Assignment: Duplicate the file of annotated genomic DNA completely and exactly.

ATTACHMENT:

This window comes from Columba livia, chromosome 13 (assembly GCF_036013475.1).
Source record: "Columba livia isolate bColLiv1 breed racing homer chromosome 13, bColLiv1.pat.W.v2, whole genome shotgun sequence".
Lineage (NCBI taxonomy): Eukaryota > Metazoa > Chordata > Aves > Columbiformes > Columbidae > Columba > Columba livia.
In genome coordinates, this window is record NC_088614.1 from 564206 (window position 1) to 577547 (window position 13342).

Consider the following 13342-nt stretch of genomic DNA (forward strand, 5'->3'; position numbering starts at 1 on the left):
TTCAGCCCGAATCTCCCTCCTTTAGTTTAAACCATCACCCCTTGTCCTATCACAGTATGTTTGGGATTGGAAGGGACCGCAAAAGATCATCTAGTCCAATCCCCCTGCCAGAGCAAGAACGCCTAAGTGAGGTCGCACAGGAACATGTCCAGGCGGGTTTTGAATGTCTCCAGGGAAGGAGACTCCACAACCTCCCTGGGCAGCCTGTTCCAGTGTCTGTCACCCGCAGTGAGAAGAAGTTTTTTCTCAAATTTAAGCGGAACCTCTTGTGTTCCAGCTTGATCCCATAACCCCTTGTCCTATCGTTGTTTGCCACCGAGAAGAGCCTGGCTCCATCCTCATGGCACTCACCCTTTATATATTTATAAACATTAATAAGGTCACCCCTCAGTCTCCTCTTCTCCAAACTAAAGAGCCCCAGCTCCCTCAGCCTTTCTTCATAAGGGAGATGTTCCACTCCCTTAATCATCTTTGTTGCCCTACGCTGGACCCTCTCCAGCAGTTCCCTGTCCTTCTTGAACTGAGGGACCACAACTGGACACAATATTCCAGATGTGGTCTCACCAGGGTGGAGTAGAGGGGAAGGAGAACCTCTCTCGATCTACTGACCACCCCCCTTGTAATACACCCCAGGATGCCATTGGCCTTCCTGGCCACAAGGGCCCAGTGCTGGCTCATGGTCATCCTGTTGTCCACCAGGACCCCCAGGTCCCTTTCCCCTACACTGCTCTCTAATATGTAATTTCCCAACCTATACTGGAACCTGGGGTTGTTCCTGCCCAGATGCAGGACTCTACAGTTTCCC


This window comes from Columba livia, chromosome 13 (assembly GCF_036013475.1).
Source record: "Columba livia isolate bColLiv1 breed racing homer chromosome 13, bColLiv1.pat.W.v2, whole genome shotgun sequence".
Lineage (NCBI taxonomy): Eukaryota > Metazoa > Chordata > Aves > Columbiformes > Columbidae > Columba > Columba livia.
In genome coordinates, this window is record NC_088614.1 from 564206 (window position 1) to 577547 (window position 13342).

Consider the following 13342-nt stretch of genomic DNA (forward strand, 5'->3'; position numbering starts at 1 on the left):
TTCAGCCCGAATCTCCCTCCTTTAGTTTAAACCATCACCCCTTGTCCTATCACAGTATGTTTGGGATTGGAAGGGACCGCAAAAGATCATCTAGTCCAATCCCCCTGCCAGAGCAAGAACGCCTAAGTGAGGTCGCACAGGAACATGTCCAGGCGGGTTTTGAATGTCTCCAGGGAAGGAGACTCCACAACCTCCCTGGGCAGCCTGTTCCAGTGTCTGTCACCCGCAGTGAGAAGAAGTTTTTTCTCAAATTTAAGCGGAACCTCTTGTGTTCCAGCTTGATCCCATAACCCCTTGTCCTATCGTTGTTTGCCACCGAGAAGAGCCTGGCTCCATCCTCATGGCACTCACCCTTTATATATTTATAAACATTAATAAGGTCACCCCTCAGTCTCCTCTTCTCCAAACTAAAGAGCCCCAGCTCCCTCAGCCTTTCTTCATAAGGGAGATGTTCCACTCCCTTAATCATCTTTGTTGCCCTACGCTGGACCCTCTCCAGCAGTTCCCTGTCCTTCTTGAACTGAGGGACCACAACTGGACACAATATTCCAGATGTGGTCTCACCAGGGTGGAGTAGAGGGGAAGGAGAACCTCTCTCGATCTACTGACCACCCCCCTTGTAATACACCCCAGGATGCCATTGGCCTTCCTGGCCACAAGGGCCCAGTGCTGGCTCATGGTCATCCTGTTGTCCACCAGGACCCCCAGGTCCCTTTCCCCTACACTGCTCTCTAATATGTAATTTCCCAACCTATACTGGAACCTGGGGTTGTTCCTGCCCAGATGCAGGACTCTACAGTTTCCC